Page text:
Video Series - 5/30- Should I get an agent to manage my rental portfolio?
Another hot topic today - whether or not to get involved with management yourself...
Click here for the video:
1. Are you letting by the room or are you letting as a whole? Generally letting by the room is much harder work, you're dealing with an infinitely higher number of variables and you have upteen times the work. Every time someone leaves you need to re-advertise for new tenants, go through the rigmarole of vetting and referencing and then by the time they move in the next person wants to move out. With a single let the tenancy term is anything from 6-36 months, but most people will sign up for a year and stay about two. ARLA reported significant increases in tenancy lengths over the last few years, so the trend for people that are living together to stay together longer is increasing. This is naturally a less prevalent trend with room lets because there is generally no baggage to tie them down.
2. How far away do you live from the property? Now this is a key one. I actually have all my properties in South London yet it still takes me an hour to get to most of them, believe it or not! So viewing most of them with prospective tenants is absolutely out of the question for me. There's no way, me as a private landlord, can drum up enough people to make a successful block viewing happen (where everyone turns up simultaneously and you hope to create a bidding frenzy). I outsource this to my agency team. However if it's next door that's a different matter. Travel time is a big one to take into consideration therefore; not just with viewings but also inspections and more hands-on things like overseeing repairs and so forth.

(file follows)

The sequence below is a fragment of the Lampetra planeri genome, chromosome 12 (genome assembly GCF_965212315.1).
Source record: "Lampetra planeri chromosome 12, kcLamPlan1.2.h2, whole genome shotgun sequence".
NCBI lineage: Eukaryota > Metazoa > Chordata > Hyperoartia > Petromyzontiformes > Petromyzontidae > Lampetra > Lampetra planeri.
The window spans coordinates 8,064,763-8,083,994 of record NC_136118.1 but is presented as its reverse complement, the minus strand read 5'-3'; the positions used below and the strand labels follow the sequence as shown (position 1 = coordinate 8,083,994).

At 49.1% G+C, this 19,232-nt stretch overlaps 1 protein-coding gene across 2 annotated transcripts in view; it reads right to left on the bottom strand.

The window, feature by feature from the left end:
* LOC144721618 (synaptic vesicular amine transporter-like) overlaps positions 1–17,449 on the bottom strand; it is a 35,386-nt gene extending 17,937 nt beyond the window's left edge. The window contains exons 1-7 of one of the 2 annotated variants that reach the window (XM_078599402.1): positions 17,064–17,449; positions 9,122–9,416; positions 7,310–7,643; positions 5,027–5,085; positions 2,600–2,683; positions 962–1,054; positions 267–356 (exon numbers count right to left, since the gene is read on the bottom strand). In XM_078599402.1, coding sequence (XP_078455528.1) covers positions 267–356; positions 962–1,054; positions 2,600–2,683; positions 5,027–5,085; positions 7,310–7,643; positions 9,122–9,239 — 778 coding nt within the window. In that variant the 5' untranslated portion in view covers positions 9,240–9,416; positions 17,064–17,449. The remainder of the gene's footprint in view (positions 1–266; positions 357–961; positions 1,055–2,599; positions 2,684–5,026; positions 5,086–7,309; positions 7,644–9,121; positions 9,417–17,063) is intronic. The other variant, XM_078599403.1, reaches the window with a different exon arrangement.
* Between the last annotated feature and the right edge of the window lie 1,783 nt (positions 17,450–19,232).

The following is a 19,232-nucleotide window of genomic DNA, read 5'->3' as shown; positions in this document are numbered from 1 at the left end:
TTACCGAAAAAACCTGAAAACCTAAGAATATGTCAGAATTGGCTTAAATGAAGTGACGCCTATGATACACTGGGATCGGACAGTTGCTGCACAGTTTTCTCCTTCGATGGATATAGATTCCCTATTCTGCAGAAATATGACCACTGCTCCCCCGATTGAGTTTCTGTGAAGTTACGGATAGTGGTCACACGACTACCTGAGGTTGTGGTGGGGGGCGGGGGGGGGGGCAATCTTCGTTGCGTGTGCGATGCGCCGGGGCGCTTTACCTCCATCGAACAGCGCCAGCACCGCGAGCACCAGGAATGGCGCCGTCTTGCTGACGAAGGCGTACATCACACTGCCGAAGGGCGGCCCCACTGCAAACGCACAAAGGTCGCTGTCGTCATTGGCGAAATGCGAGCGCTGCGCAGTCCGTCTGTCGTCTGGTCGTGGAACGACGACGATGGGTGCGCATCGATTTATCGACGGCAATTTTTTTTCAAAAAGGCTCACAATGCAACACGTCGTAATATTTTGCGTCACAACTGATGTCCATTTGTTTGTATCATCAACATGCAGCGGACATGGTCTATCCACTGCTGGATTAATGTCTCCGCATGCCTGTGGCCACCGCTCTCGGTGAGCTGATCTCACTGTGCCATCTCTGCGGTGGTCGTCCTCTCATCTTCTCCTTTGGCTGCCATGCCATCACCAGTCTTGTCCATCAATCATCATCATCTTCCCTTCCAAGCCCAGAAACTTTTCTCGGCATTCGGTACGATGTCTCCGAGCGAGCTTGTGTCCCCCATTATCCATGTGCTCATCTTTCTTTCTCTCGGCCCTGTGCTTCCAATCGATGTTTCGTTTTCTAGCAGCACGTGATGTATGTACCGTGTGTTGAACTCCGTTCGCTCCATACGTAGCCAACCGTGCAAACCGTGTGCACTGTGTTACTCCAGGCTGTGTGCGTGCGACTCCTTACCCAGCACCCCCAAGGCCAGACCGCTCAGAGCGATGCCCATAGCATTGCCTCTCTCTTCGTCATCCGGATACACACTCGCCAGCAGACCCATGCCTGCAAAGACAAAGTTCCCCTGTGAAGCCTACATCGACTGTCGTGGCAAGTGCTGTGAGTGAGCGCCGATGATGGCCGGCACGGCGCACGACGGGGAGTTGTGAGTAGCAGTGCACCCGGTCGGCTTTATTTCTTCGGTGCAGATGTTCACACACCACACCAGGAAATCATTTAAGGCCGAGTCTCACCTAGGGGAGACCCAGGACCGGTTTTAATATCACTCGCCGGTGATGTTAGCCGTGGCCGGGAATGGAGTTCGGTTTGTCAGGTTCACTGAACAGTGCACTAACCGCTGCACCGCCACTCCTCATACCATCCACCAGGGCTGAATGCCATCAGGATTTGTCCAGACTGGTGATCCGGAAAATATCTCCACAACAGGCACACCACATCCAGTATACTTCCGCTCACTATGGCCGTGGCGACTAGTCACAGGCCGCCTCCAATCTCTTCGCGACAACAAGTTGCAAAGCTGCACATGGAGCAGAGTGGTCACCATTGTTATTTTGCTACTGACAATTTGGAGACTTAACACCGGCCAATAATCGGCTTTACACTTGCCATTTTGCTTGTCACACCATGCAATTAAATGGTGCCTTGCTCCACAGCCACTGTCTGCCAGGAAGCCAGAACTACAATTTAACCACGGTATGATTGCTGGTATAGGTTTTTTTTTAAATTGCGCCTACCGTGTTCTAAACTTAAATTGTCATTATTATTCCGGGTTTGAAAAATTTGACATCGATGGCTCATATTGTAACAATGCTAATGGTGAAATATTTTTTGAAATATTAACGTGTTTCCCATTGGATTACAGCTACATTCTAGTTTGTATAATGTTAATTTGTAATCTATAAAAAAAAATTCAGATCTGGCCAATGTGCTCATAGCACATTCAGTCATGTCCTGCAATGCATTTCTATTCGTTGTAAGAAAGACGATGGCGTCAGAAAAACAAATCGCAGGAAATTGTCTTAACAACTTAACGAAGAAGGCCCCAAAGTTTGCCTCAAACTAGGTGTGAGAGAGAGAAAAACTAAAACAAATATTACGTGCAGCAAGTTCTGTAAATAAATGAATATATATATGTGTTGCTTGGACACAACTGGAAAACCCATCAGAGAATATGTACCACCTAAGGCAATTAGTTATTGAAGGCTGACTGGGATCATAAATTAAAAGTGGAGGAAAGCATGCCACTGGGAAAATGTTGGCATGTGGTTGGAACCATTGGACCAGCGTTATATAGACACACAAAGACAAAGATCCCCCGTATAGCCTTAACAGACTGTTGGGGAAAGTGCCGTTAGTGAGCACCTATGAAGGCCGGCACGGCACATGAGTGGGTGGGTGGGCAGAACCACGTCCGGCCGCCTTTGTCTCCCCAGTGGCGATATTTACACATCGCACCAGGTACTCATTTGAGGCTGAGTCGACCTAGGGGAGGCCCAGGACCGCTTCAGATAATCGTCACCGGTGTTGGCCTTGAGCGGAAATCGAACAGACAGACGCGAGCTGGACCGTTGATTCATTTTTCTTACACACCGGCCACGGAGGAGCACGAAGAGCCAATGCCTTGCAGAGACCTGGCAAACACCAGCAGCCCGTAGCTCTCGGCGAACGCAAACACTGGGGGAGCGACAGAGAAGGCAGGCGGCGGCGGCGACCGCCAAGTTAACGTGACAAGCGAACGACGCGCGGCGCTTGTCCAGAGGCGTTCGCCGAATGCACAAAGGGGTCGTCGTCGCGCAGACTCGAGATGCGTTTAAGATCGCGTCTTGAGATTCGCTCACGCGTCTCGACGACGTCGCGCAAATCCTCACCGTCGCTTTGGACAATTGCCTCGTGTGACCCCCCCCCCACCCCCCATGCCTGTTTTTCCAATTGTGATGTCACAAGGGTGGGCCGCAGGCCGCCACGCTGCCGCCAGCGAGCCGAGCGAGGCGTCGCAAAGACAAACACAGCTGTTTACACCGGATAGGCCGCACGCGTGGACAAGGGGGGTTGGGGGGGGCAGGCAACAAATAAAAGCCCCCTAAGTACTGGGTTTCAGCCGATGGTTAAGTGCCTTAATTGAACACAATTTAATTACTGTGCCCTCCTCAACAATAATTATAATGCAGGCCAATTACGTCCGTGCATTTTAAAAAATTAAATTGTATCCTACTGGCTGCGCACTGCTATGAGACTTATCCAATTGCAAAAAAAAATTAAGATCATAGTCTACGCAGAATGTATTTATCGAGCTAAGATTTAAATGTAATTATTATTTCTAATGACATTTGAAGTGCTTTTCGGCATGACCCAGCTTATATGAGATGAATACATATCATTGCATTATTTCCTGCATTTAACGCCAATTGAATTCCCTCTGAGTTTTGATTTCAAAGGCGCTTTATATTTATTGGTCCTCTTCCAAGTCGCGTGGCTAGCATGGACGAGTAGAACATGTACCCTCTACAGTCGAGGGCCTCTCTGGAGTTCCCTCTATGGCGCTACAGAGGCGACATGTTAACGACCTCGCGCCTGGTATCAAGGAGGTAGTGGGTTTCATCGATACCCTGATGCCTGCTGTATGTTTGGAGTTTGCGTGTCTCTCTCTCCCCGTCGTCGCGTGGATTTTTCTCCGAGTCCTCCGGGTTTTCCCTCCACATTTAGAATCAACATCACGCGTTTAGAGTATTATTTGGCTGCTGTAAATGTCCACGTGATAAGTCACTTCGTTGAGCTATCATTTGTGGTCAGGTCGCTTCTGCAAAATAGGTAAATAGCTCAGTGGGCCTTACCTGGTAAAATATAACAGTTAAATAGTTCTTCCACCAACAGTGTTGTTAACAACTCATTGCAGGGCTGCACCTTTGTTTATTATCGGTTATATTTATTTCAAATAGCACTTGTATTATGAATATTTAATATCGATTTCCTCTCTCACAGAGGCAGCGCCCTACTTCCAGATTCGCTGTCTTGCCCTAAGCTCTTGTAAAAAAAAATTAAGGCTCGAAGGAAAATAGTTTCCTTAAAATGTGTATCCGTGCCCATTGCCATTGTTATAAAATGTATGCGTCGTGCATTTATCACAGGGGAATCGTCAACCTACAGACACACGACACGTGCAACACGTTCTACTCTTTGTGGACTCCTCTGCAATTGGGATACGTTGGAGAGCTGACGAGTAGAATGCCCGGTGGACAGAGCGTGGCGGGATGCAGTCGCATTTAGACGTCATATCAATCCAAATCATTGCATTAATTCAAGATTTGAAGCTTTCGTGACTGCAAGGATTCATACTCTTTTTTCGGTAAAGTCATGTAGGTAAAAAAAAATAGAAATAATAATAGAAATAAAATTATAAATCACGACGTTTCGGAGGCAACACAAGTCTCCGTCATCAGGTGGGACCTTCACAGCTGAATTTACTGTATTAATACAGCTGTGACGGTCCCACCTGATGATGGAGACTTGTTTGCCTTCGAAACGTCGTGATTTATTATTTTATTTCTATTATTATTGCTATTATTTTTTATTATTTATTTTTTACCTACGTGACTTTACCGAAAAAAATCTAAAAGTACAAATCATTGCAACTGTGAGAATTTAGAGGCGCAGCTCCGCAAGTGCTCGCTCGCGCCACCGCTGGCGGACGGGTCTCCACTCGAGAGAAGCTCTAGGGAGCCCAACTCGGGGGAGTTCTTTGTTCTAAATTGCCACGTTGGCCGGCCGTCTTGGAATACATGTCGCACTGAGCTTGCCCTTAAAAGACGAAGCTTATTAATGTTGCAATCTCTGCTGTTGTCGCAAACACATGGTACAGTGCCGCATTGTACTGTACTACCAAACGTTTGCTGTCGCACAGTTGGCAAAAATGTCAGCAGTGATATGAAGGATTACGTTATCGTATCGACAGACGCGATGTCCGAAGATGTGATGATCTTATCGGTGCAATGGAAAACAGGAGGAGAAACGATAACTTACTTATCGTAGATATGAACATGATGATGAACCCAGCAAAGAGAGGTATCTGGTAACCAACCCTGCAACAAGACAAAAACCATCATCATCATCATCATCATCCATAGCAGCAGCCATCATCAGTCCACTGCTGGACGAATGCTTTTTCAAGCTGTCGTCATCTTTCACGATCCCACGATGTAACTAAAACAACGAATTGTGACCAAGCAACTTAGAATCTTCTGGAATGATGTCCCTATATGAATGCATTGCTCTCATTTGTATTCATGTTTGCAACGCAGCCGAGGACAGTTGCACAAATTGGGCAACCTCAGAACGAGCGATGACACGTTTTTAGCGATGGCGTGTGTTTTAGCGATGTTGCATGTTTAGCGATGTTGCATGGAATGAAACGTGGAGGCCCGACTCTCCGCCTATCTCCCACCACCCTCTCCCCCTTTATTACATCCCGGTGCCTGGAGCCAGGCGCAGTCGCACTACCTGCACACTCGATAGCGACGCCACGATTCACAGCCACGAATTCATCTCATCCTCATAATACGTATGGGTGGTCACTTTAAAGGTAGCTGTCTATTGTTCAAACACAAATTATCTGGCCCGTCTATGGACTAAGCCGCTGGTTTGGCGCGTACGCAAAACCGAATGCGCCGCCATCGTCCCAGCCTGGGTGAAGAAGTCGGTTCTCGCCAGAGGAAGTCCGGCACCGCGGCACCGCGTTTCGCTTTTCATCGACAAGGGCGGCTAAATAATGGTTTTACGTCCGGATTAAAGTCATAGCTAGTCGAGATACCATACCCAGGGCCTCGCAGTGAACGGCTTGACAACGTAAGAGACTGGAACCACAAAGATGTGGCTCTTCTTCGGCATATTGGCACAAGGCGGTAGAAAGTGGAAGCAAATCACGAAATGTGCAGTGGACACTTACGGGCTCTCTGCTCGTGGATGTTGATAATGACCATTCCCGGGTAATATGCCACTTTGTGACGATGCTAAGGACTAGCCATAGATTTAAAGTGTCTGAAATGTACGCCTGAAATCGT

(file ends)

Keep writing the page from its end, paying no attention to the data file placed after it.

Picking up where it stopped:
3. How skilled are you? Generally people that self-manage fall into two categories: the landlord that's been letting the same flat for 20 years, probably let it 10-15 times and think they know everything, despite still using the same tenancy agreement from when they started, never heard of deposit regulations, right to rent or "How to Rent" booklets.... OR the landlord that keeps up with the latest legislation and knows everything inside out. Sadly the latter is in very short supply. If you are thinking of self-managing and you don't know what any of those things are that I just mentioned you best get googling, or better yet book yourself on a landlord course with the NLA or RLA (email me for a discount code).
4. Cost: are you making any money on your buy to let property? My argument is very simple: if you cannot afford to use an agent then you are not making enough money from your buy to let property. You should really be getting a healthy enough return to employ someone to do at the very least the tenant find and then have a healthy cash flow of at least £500 per month (London figures) to allow for repairs, replacements and updates over the years. I would say a yield of any less 5% is danger territory, unless you have others to offset this poor yield. A well-diversified portfolio is key, mix up period properties and ex-local authority for a good mix, but I would strive for cash flow really to weather any downturn in capital values; the tenant type in ex-local authority properties are generally more plentiful and rental demand will increase in an economic downturn.
So in summary, it's time vs money. If you live next door, you know what you're doing and you're willing to do it then by all means. Living further way adds in travel, and although even single lets can be very easy, it only takes one spate of repairs to have you clocking up the hours in the car quite rapidly! If you like this video please like, comment and share and join the Clapham Property Blog community on Facebook, LinkedIn and Youtube. If you prefer old fashioned email just drop me a line or come and meet me in person at the Clapham Property Meet!